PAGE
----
In a loving relationship, sometimes your words do not have the impact that you intend. When there is a disconnect between what you intend to communicate and the impact of your words, you are not communicating clearly, and this leads to problems in a relationship. In good communication, the intention and impact are the same. In miscommunication, the intention is not the same as the impact. What are the best ways to communicate with your partner so your intentions are aligned with your impact?

After you speak, you will start to pick up verbal and non-verbal clues about the impact of your message. If you intended to communicate a positive message, but your partner has a pained expression, you may have been misinterpreted.

For example, my wife Diane once told me, "Oh, you’ve been putting in a lot of hours at work lately." She intended it as a compliment. There had been a chance to pick up additional hours at work, and my family needed extra money for a vacation. I smiled and replied, "Yes, I'm glad to have the opportunity."

But if I had replied angrily, "Hey, I'm doing my best here! I work, so I can't be home all the time. What do you want from me?" then Diane would have known that her intention did not match her impact. She would realize that her "positive" comment had been misinterpreted as complaining, and this had created tension in the relationship.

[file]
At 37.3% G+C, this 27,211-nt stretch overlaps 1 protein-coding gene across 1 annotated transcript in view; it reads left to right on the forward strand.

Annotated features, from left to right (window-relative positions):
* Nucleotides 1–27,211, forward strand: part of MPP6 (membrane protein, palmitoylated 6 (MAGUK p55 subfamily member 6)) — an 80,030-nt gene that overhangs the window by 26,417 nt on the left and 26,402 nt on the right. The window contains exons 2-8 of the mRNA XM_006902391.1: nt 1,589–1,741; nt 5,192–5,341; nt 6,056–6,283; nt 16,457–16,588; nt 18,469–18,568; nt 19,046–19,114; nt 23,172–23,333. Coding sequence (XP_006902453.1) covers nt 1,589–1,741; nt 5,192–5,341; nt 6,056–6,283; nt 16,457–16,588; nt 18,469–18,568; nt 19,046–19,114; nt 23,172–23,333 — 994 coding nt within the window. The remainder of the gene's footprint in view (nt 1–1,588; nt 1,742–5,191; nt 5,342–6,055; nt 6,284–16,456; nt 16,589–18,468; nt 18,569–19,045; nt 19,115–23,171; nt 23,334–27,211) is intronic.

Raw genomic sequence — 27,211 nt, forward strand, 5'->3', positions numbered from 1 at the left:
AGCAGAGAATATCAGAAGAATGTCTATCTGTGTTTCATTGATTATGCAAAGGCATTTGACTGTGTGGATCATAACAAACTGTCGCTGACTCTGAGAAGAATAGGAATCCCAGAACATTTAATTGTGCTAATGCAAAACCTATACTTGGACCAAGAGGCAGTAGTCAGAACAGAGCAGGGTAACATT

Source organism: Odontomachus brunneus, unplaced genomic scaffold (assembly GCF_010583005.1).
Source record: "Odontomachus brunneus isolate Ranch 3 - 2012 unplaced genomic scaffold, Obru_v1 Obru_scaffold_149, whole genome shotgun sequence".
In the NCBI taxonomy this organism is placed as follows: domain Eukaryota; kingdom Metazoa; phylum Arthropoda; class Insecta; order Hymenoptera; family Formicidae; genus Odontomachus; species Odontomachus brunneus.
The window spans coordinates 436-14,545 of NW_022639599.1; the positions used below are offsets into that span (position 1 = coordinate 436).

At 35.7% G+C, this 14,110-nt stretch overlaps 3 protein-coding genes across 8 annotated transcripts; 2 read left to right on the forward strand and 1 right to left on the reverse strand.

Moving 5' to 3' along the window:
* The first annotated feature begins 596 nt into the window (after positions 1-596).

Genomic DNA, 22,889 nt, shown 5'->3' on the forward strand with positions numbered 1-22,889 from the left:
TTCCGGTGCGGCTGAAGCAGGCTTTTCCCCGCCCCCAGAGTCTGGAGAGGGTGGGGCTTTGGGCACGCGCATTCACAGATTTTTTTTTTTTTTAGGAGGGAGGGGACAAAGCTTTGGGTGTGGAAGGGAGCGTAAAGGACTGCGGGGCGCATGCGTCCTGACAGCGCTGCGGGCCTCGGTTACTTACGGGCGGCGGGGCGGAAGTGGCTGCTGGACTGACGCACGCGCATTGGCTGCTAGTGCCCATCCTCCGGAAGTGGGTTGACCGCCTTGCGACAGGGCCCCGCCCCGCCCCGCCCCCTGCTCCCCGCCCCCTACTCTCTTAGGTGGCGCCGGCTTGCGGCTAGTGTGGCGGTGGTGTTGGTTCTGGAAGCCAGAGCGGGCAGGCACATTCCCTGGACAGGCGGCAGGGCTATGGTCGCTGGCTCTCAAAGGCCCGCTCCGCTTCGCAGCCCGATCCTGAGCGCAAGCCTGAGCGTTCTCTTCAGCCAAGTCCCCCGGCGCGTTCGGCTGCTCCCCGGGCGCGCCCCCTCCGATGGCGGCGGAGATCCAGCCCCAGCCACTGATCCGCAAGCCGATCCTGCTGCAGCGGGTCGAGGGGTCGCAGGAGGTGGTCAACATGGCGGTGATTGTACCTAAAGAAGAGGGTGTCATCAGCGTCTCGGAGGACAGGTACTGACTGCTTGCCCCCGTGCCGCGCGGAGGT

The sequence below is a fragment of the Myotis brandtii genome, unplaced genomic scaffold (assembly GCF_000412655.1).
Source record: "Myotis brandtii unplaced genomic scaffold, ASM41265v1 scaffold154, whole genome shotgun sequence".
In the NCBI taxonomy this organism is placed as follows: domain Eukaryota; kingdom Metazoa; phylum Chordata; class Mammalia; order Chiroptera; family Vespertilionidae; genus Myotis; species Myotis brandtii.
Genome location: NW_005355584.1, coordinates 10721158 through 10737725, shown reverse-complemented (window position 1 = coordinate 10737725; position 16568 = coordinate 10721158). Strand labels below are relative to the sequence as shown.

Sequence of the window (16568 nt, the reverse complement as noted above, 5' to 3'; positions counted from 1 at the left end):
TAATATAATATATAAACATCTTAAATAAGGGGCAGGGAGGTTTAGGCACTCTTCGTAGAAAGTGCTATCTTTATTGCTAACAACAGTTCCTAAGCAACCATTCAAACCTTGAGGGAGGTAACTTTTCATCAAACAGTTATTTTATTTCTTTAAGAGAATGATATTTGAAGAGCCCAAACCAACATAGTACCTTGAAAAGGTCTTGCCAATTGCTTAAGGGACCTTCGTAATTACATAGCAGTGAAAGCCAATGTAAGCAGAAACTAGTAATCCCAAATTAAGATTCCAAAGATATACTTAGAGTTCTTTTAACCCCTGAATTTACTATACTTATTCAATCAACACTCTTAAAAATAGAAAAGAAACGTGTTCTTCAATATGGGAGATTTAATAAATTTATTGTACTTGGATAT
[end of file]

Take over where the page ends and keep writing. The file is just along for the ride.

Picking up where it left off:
When you realize that your intention has not matched your impact, you need to do damage control. Before the miscommunication starts to spiral into an argument or sulking, try checking in. Diane could say, "Lewis, when I said that, my intention was to appreciate you for all your hard work. Is that how you took it?" This would diffuse the argument and open the doors for me to clarify, "Oh, I thought you were complaining that I have been working late. Do my hours right now bother you?" Then we could start having a calm and clear discussion.

Communication is a two-way street, and the recipient of a message is also responsible for checking in. If I hear a message that sounds negative ("Diane is complaining about my work hours"), I can choose to stop and check in before lashing out. I could say "Diane, when you said that, I felt unappreciated. What did you intend?" This would gives Diane the chance to clarify her intentions: either she feels neglected because I have not been home much lately, or she appreciates my hard work -- or maybe something else.

No one is perfect at communicating all the time. Language, cultural and personality differences are just a few sources of "noise" in communication channels. When you are ready to speak to your partner, pause and ask yourself, "What is my intention? Will these words have the impact I want?" If not, re-word your sentence. If you do not see the reaction you expected, check in. Keep the communication flowing clearly to build a fulfilling relationship.

Author's Bio: 

Lewis Denbaum is an author, educator, relationship coach (certified by the Relationship Coaching Institute) and motivational speaker. After suffering the pain of two divorces, he committed himself to finding out how relationships work. His efforts paid off. In 2006, he married the love of his life, Diane. They are the authors of "Madly In Love Forever: A Guide to True and Lasting Love." Their book recounts their painful divorces from their former spouses, their healing processes and the knowledge they gained to create a loving relationship. The book is packed with heartfelt stories and tips on how to put an end to the loneliness and frustration of "relationship suffering." Each chapter contains practical action steps that readers can start using immediately. His websites are: and